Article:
Where a Management Authority of the State of export or re-export is satisfied that a specimen was acquired before the provisions of the present Convention applied to that specimen, the provisions of Articles III, IV and V shall not apply to that specimen where the Management Authority issues a certificate to that effect.
CITES, art. VII, para. 2, 27 U.S.T. at 1099 (emphasis added). The Code of Federal Regulations has a similar, implementing exception:
The prohibitions in § 23.11(b) through (d) concerning importation, exportation and re-exportation shall not apply to wildlife or plants when a certificate has been issued by the management authority of the country of origin or the country of re-export to the effect that the wildlife or plant was acquired prior to the date the Convention applied to it.
50 C.F.R. § 23.13(c) (emphasis added).
The government acknowledges in its trial brief that “[t]he provisions of Article III do not apply in the case where a Management Authority of the State of re-export (Canada) is satisfied (1) that a specimen was acquired before the provisions of the present convention applied to that specimen, and (2) the Management Authority issues a certificate to that effect.” R4-76-2. The government's position, however, is that this exception is inapplicable because “[t]he evidence in this case is that the Canadian Management Authority has no record of any application or permit in the names Doris Grigsby, David Grigsby and/or Grigsby Taxidermy Studio.” Id. (emphasis added). To the contrary, the record contains two requisite Canadian, CITES export permits, showing Doris Grigsby as the exporter for the ivory tusks. The first export permit, Government Exhibit 49, was issued by the Canada (Ontario) Management Authority on October 20, 1988, for eight tusks harvested from 1965 through 1973. The consignee is Enright at his Altamont Company in Thomasboro, Illinois. This export permit was cancelled when Enright changed the destination or consignee for the ivory tusks. The second export permit, Government Exhibit 51, was issued by the Canada (Ontario) Management Authority on November 8, 1988, for nine tusks harvested from 1965 through 1973. This export permit, obtained when Enright came to Canada, included the additional tusk for which he negotiated directly with Ashton. The consignee for the second export permit is George Wong at his factory in Kowloon, Hong Kong. Both export permits show the country of origin for the tusks as the Republic of Zambia.31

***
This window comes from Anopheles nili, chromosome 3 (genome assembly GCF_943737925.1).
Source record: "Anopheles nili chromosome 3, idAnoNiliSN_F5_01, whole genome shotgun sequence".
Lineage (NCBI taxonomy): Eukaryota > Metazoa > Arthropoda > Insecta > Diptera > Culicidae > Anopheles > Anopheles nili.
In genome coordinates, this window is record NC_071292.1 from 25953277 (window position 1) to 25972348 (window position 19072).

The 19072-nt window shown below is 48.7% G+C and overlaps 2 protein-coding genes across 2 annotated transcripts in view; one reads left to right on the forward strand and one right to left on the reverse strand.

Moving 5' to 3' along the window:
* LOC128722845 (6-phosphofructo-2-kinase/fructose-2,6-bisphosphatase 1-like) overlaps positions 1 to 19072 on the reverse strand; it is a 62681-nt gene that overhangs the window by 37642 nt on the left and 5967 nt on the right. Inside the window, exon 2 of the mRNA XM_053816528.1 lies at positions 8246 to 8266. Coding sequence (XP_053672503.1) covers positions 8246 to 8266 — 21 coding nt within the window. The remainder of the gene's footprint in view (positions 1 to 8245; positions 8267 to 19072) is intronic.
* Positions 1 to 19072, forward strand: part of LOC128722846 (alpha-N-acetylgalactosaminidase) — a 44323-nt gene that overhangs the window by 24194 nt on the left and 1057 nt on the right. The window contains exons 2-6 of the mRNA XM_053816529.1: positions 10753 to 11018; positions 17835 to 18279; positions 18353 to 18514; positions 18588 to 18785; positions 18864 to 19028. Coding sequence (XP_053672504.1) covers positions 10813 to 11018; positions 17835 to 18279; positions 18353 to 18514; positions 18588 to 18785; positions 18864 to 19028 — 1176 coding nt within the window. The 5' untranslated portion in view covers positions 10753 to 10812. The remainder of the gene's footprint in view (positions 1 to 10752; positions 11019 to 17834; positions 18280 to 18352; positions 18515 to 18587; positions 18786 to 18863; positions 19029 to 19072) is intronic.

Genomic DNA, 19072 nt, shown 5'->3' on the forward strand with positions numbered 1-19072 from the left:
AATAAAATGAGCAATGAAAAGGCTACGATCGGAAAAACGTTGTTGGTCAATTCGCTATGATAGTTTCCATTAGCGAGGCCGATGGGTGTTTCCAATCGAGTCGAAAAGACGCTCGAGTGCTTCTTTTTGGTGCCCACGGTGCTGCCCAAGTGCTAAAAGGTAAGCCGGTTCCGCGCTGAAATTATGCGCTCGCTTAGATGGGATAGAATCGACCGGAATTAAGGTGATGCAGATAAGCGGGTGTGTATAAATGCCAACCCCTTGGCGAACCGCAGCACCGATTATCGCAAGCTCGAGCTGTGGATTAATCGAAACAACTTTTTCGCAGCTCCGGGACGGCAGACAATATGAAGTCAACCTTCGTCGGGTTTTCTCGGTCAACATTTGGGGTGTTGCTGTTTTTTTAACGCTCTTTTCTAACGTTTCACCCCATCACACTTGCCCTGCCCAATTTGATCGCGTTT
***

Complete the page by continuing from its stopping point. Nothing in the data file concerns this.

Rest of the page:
Significantly, the Canadian Management Authority, which, under CITES, certifies endangered animals or animal parts for export from Canada, twice has certified the ivory tusks in this case for export as pre-Convention acquisitions. One of these certifications was to the United States, which accepts such certification from a CITES signatory country and would have excepted the tusks in question under 50 C.F.R. § 23.13(c). The dates of harvest for the implicated tusks remain the same. Consequently, they are pre-Convention acquisitions and exempt from the application of CITES as stated in Article VII, paragraph 2, thereof and in 50 C.F.R. § 23.13(c). The fact that the Grigsbys did not have yet another certificate for the same, previously and officially declared pre-Convention ivory tusks, only seven of which were transported into the United States in 1992,32 might have subjected them to civil penalties under the AECA, but the lack of this certification would not have made them criminally liable.33 Clearly, the Canadian Management Authority would have issued certification designating the tusks as harvested pre-Convention because the tusks are exempt from CITES under Article VII, paragraph 2 and, consequently, are excepted from the AECA under 50 C.F.R. § 23.13(c).34